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Fisher-Merritt column: Wrenshall Board remains open to cooperation

The Wrenshall Board's first choice for communications with other school districts is not the press, and we fear that a public airing of grievances is not a recipe for positive cooperation. However, it seems that a response to Supt. Carman's recent commentary in this paper ("Carlton's side of consolidation debate," Feb. 21 Pine Journal) is important.

The Carlton and Wrenshall school boards went through two extensive rounds of consolidation talks in 2015 and 2016. These discussions took place with the help of facilitators. It is ultimately up to us as engaged citizens to create the positive future our students deserve.

During these facilitated talks, both boards agreed that a single PK-12 site was ideal for a combined student body of our size, for many of the reasons listed in Supt. Carman's article.

Based on these discussions, it was clear that the most cost-effective facility option was a single PK-12 facility in Wrenshall. Two separate rounds of fact-finding with two different facilitators confirmed this conclusion.

However, it became clear that Carlton was not willing to give up having a school presence in their community. Thus, the Wrenshall Board proposed as an alternative a two-site option with the elementary school in Carlton and the high school in Wrenshall.

This was 12 percent more expensive than the PK-12 in Wrenshall, but still fiscally sound compared with other options. This was rejected by Carlton.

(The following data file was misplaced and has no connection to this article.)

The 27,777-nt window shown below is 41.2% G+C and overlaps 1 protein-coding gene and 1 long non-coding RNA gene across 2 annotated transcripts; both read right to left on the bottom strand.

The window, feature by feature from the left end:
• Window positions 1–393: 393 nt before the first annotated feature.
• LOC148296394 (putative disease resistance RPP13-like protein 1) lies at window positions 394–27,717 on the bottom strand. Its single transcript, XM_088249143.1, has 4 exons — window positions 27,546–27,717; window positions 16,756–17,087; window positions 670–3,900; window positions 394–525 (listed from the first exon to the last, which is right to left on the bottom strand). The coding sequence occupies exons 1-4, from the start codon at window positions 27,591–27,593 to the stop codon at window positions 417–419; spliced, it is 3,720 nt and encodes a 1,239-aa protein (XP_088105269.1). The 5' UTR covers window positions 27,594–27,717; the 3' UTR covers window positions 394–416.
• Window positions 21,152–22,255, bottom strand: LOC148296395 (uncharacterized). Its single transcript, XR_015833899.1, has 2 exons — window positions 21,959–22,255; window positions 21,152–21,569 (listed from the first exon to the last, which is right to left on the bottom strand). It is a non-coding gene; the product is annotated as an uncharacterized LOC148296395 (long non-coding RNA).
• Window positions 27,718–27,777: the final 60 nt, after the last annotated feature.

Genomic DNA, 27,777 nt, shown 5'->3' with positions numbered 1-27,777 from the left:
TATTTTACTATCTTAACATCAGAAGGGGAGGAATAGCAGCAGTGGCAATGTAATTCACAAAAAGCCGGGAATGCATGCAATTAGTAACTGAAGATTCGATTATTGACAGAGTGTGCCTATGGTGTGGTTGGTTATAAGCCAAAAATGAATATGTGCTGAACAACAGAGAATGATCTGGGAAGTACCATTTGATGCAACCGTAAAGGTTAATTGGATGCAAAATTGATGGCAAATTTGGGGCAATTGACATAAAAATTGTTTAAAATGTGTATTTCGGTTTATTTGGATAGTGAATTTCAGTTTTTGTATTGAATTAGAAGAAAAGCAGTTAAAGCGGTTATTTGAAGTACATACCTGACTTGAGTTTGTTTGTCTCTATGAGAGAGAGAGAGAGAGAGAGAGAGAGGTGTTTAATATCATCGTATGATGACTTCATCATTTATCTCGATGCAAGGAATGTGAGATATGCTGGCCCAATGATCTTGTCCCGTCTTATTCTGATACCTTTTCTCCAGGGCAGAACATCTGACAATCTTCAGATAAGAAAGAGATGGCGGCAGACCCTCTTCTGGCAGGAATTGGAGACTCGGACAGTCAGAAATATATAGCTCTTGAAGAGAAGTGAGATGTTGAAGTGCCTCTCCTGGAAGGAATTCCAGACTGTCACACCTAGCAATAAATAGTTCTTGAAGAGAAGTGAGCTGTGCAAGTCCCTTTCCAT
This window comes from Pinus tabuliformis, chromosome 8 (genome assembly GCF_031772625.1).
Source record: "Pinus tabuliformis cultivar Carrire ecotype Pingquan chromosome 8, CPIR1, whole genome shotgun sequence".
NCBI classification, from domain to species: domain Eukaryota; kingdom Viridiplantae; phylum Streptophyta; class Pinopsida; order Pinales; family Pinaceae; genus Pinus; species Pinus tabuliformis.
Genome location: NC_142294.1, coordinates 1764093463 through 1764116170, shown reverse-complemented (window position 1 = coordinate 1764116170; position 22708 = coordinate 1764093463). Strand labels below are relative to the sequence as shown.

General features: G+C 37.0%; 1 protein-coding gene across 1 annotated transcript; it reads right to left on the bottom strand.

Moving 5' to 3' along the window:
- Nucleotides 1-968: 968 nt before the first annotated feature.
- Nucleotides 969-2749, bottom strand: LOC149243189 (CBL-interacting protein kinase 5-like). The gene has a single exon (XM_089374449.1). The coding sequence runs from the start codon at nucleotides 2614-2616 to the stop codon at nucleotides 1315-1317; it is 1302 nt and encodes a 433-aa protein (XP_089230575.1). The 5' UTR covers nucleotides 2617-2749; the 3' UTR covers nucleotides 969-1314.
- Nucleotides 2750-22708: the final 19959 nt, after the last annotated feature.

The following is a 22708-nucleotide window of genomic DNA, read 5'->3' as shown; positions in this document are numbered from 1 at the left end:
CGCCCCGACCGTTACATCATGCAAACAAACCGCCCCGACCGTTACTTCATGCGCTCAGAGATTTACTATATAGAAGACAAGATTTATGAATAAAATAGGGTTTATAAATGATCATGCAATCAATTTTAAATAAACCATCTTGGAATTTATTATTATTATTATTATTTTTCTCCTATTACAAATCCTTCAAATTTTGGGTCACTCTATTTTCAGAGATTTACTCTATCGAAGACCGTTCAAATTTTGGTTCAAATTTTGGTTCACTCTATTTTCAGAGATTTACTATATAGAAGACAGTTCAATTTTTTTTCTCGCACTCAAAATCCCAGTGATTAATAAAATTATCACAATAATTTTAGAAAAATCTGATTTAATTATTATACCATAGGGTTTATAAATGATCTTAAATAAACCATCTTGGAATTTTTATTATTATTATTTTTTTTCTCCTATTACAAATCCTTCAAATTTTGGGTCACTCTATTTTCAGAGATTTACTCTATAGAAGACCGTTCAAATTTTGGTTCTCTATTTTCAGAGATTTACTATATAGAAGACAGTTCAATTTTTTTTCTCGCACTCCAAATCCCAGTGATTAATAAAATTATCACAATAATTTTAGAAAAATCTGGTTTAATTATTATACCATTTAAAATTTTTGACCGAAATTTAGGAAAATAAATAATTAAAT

Superintendent Carman writes: "The school boards have had no discussions about what exactly would be included in any facility construction projects."

This is simply not true. In particular, the 2016 round of talks, which she was a part of, developed detailed preliminary plans for each of the four facility options discussed. Many of the non-facility-related questions she raised in her article are certainly valid issues that were also on the table during facilitated discussions in 2015 and 2016.

It is also not true that we have not been open to meaningful consolidation talks. Chairman Laveau and I offered repeatedly from late December through the entire month of January to come to Carlton board meetings to clear up misconceptions, make ourselves available to answer questions, and chart a course for productive talks. Those requests were denied.

Formal facilitated talks put a significant strain on our school district's staff and financial resources, and we simply are not willing to start them again when Carlton allows no informal discussions to lay the groundwork, and when the results of previous processes have been so roundly ignored.

It is true that we are moving forward with a $14.4 million bond referendum May 14. The primary objective of this project is to address the most urgent facility needs of our staff and students. However, the goals of future cooperation and taking care of our independent district are not mutually exclusive.

Those who have attended planning meetings can attest to the fact that we have been conscious to design the building in such a way that it would also meet the needs of a high school for a combined district. Superintendent Carman wrote that the "conversation would be very different if the Wrenshall facility were 'move-in ready.'"

I hope she is right, and that our project may clear the way for future cooperation between the two districts.

The Wrenshall School Board continues to support a two-site option. We also continue to be interested in establishing cooperative agreements for extra and co-curricular activities. The cross-country running program went very well this past fall.

It would be great to see this cooperation expand to more opportunities for all students. Perhaps combined football, track, speech and other activities can serve as a bridge to a cooperative future for our two communities.

Janaki Fisher-Merritt is vice chairperson of the Wrenshall School Board.

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